Date of Award
Master of Arts
Dr. Gerald Markle
Dr. Ronald Kramer
Dr. Gwen Raaberg
Masters Thesis-Open Access
New literary forms was used as a method to show that women writers construct notions of objectivity, subjectivity, reflexivity and privilege fundamentally different than do males who are writing new literary forms. A narrative new literary form construct was employed and epistemological issues were explored in a self-referentially reflexive way.
The history and epistemological assumptions of new literary forms was explored in order to provide a context for the study. The feminist critique examined the use of autobiography in sociological writing, looked at women writers in the area of science studies, and explored essentialist and non-essentialist feminist epistemologies.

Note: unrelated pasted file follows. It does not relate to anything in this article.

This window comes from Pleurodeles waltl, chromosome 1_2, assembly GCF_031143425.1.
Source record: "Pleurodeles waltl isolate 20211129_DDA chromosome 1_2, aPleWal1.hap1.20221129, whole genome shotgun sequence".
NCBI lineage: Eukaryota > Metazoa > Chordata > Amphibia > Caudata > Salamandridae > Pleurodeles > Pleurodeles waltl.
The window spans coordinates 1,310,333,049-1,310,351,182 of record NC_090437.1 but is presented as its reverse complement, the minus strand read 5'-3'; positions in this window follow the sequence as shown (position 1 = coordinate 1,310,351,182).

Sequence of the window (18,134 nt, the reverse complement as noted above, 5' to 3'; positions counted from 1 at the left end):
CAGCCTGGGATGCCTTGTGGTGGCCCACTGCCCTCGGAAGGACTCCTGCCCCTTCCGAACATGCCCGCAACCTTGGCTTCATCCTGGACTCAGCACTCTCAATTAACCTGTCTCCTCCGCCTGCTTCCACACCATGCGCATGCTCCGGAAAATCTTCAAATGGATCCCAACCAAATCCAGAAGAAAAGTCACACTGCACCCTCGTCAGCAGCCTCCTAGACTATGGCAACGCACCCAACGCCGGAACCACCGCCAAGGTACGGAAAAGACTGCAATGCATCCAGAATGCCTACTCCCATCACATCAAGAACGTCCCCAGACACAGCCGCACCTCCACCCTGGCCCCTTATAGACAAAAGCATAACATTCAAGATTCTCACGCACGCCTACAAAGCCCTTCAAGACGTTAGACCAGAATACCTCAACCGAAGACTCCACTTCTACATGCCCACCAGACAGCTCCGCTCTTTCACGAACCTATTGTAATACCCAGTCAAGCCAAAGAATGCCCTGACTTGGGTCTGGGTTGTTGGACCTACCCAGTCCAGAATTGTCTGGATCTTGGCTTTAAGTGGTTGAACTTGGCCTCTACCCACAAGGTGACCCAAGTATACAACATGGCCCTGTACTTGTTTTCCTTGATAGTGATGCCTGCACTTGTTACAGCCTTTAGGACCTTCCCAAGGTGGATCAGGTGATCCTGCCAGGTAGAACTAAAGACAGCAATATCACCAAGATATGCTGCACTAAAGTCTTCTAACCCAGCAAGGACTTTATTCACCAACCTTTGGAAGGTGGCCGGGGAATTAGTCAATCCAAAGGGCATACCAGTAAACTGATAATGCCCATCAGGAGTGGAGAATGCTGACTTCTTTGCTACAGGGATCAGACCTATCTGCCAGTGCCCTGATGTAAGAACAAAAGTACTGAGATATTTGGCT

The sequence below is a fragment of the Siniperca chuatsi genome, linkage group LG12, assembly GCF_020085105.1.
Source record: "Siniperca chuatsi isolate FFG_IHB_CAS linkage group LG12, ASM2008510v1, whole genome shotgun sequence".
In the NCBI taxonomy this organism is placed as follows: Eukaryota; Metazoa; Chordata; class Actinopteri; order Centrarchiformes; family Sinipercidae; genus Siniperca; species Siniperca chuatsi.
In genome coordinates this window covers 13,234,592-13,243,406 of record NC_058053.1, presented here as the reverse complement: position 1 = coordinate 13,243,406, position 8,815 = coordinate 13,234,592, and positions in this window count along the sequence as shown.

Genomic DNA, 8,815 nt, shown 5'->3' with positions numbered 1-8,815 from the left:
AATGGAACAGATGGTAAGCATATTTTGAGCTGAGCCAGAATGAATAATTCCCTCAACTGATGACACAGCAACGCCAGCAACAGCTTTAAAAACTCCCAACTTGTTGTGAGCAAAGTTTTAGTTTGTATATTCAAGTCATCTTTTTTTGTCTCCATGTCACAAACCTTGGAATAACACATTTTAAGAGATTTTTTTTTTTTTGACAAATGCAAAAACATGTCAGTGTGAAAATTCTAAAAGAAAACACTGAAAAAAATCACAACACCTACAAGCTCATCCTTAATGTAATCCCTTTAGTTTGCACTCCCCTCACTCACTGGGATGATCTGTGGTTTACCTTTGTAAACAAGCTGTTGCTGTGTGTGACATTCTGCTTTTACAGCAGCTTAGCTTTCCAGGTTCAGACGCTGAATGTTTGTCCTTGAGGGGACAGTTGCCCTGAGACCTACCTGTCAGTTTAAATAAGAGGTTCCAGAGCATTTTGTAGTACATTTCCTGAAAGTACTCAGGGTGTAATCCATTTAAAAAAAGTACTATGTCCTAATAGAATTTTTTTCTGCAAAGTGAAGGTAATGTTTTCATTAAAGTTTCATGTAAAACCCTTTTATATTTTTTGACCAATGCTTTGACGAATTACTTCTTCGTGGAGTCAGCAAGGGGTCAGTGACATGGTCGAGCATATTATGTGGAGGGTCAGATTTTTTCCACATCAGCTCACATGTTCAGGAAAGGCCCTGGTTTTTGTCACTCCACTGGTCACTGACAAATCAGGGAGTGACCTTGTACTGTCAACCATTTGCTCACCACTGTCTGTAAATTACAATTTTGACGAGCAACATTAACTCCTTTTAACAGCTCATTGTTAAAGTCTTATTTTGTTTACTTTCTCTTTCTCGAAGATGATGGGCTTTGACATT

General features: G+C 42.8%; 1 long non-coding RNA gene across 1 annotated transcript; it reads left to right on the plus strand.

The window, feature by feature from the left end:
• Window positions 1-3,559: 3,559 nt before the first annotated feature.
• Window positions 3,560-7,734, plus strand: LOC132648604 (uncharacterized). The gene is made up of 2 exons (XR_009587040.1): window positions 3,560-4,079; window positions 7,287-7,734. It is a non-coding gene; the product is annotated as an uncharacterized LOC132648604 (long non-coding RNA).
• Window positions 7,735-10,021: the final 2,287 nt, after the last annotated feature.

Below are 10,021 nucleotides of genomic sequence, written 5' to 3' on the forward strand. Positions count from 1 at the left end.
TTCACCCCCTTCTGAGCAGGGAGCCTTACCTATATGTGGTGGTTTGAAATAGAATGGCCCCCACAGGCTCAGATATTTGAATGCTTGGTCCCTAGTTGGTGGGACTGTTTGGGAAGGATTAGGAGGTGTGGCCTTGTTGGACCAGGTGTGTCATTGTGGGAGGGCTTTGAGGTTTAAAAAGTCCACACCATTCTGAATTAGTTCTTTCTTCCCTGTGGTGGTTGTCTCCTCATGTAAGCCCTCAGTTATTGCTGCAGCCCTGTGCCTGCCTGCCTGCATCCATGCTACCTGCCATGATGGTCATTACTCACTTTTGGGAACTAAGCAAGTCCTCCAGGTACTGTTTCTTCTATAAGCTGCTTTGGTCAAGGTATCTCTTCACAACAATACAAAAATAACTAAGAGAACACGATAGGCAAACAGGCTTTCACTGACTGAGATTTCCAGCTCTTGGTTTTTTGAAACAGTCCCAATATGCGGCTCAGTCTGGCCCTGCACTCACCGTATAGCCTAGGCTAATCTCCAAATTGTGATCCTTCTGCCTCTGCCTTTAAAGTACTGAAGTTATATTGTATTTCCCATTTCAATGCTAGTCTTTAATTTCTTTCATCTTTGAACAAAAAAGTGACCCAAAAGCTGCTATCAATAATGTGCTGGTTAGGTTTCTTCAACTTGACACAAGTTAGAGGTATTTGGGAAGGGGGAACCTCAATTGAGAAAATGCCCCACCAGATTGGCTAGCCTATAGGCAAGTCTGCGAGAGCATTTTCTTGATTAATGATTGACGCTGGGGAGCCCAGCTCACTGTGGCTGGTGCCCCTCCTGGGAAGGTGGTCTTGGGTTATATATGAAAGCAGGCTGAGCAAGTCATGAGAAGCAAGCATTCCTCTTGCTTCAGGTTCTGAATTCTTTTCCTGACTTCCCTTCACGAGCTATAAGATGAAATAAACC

It was found that male new literary forms writers do indeed employ masculine, positivistic epistemological constructions, though they claim the contrary. The author offers an alternative feminist recipe to androcentric epistemological constructions of subjects, objects and reflexivity.
Boyers, Jennifer Sue, "Gophers, Ghosts, and Electronic Dreams: A Feminist Critique of New Literary Forms" (1995). Masters Theses. 4219.